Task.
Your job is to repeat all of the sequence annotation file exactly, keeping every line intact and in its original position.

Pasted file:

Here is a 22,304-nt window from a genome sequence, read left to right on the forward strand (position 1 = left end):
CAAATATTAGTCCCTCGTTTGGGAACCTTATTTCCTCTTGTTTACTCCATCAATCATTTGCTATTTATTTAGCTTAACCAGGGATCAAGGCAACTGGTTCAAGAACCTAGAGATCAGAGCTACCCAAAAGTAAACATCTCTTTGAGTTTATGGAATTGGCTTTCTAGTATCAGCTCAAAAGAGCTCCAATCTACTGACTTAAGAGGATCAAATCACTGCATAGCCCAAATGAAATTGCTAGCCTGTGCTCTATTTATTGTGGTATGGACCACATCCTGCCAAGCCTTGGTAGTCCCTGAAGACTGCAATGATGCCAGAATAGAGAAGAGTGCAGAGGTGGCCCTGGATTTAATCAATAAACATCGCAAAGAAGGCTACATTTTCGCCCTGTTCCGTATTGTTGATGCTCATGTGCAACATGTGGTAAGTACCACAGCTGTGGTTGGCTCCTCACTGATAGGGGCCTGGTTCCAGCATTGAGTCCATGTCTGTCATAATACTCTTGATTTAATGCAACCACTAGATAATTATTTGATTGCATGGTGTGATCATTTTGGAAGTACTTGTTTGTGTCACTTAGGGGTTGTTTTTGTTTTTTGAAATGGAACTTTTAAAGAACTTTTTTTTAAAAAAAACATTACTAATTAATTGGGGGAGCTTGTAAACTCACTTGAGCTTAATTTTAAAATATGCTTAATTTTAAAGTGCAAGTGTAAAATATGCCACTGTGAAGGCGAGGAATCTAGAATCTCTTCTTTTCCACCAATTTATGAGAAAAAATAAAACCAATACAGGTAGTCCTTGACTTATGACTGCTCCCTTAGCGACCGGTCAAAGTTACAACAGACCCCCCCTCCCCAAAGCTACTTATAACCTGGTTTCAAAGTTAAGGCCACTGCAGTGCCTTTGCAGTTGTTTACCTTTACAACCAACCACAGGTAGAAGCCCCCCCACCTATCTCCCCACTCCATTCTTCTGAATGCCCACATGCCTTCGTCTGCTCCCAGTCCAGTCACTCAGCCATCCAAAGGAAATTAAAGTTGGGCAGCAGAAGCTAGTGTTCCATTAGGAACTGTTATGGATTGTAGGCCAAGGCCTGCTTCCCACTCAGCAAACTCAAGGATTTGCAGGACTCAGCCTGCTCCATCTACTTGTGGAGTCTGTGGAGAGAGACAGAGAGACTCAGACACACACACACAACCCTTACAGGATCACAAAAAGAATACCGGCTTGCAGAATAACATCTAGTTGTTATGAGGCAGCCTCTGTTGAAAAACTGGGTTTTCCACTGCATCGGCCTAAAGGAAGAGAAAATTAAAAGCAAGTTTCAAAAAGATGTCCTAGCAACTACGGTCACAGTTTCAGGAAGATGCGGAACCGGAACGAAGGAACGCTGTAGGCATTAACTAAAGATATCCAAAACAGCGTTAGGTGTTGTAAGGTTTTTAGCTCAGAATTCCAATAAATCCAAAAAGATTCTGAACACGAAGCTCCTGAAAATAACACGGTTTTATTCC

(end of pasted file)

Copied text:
Here is a 22,304-nt window from a genome sequence, read left to right on the forward strand (position 1 = left end):
CAAATATTAGTCCCTCGTTTGGGAACCTTATTTCCTCTTGTTTACTCCATCAATCATTTGCTATTTATTTAGCTTAACCAGGGATCAAGGCAACTGGTTCAAGAACCTAGAGATCAGAGCTACCCAAAAGTAAACATCTCTTTGAGTTTATGGAATTGGCTTTCTAGTATCAGCTCAAAAGAGCTCCAATCTACTGACTTAAGAGGATCAAATCACTGCATAGCCCAAATGAAATTGCTAGCCTGTGCTCTATTTATTGTGGTATGGACCACATCCTGCCAAGCCTTGGTAGTCCCTGAAGACTGCAATGATGCCAGAATAGAGAAGAGTGCAGAGGTGGCCCTGGATTTAATCAATAAACATCGCAAAGAAGGCTACATTTTCGCCCTGTTCCGTATTGTTGATGCTCATGTGCAACATGTGGTAAGTACCACAGCTGTGGTTGGCTCCTCACTGATAGGGGCCTGGTTCCAGCATTGAGTCCATGTCTGTCATAATACTCTTGATTTAATGCAACCACTAGATAATTATTTGATTGCATGGTGTGATCATTTTGGAAGTACTTGTTTGTGTCACTTAGGGGTTGTTTTTGTTTTTTGAAATGGAACTTTTAAAGAACTTTTTTTTAAAAAAAACATTACTAATTAATTGGGGGAGCTTGTAAACTCACTTGAGCTTAATTTTAAAATATGCTTAATTTTAAAGTGCAAGTGTAAAATATGCCACTGTGAAGGCGAGGAATCTAGAATCTCTTCTTTTCCACCAATTTATGAGAAAAAATAAAACCAATACAGGTAGTCCTTGACTTATGACTGCTCCCTTAGCGACCGGTCAAAGTTACAACAGACCCCCCCTCCCCAAAGCTACTTATAACCTGGTTTCAAAGTTAAGGCCACTGCAGTGCCTTTGCAGTTGTTTACCTTTACAACCAACCACAGGTAGAAGCCCCCCCACCTATCTCCCCACTCCATTCTTCTGAATGCCCACATGCCTTCGTCTGCTCCCAGTCCAGTCACTCAGCCATCCAAAGGAAATTAAAGTTGGGCAGCAGAAGCTAGTGTTCCATTAGGAACTGTTATGGATTGTAGGCCAAGGCCTGCTTCCCACTCAGCAAACTCAAGGATTTGCAGGACTCAGCCTGCTCCATCTACTTGTGGAGTCTGTGGAGAGAGACAGAGAGACTCAGACACACACACACAACCCTTACAGGATCACAAAAAGAATACCGGCTTGCAGAATAACATCTAGTTGTTATGAGGCAGCCTCTGTTGAAAAACTGGGTTTTCCACTGCATCGGCCTAAAGGAAGAGAAAATTAAAAGCAAGTTTCAAAAAGATGTCCTAGCAACTACGGTCACAGTTTCAGGAAGATGCGGAACCGGAACGAAGGAACGCTGTAGGCATTAACTAAAGATATCCAAAACAGCGTTAGGTGTTGTAAGGTTTTTAGCTCAGAATTCCAATAAATCCAAAAAGATTCTGAACACGAAGCTCCTGAAAATAACACGGTTTTATTCC